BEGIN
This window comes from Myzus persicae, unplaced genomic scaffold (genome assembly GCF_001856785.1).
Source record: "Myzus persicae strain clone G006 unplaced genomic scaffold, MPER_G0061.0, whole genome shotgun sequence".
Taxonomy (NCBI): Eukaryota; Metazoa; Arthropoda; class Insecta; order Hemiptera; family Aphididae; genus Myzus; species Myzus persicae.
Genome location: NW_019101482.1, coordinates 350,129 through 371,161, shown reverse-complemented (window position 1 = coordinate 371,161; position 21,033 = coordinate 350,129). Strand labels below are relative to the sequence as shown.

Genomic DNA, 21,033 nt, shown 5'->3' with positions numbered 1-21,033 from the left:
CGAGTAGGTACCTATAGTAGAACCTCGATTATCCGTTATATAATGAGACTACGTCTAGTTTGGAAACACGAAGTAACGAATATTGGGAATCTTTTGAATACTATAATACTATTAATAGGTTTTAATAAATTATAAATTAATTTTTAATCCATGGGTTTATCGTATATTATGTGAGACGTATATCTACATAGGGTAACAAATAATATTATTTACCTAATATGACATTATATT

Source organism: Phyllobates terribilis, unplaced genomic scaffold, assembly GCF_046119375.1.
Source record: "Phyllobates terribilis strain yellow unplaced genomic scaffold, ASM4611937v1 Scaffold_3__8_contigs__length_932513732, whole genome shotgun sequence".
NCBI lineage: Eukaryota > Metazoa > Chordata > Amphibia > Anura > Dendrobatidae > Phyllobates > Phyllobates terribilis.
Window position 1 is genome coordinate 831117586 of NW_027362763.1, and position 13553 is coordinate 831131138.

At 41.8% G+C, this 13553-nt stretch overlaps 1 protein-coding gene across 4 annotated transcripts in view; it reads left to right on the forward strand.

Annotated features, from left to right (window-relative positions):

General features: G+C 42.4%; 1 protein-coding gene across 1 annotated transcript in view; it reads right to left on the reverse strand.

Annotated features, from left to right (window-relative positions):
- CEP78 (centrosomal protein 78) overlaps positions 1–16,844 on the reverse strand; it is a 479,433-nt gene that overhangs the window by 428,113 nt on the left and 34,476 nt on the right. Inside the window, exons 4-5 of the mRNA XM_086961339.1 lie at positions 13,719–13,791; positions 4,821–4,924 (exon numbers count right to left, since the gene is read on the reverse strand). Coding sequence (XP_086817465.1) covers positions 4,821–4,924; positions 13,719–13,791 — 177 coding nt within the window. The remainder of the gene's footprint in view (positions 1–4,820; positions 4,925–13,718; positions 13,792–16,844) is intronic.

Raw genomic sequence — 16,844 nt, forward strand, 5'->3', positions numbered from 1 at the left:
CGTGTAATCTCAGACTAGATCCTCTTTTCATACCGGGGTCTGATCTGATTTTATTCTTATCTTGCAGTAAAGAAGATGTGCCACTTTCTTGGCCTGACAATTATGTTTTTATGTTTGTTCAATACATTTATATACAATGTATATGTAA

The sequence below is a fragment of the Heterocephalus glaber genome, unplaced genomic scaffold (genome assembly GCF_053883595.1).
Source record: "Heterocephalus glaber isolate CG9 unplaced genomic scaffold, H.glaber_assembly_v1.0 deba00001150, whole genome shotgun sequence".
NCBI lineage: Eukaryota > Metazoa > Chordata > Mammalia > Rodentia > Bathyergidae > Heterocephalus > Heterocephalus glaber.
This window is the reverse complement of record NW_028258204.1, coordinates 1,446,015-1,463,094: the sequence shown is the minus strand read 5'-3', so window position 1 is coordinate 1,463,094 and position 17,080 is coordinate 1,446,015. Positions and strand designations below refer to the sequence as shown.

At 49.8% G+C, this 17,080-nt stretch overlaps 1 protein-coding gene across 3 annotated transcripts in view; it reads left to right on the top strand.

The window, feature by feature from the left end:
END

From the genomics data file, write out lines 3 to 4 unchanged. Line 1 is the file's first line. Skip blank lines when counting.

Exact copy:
Taxonomy (NCBI): Eukaryota; Metazoa; Arthropoda; class Insecta; order Hemiptera; family Aphididae; genus Myzus; species Myzus persicae.
Genome location: NW_019101482.1, coordinates 350,129 through 371,161, shown reverse-complemented (window position 1 = coordinate 371,161; position 21,033 = coordinate 350,129). Strand labels below are relative to the sequence as shown.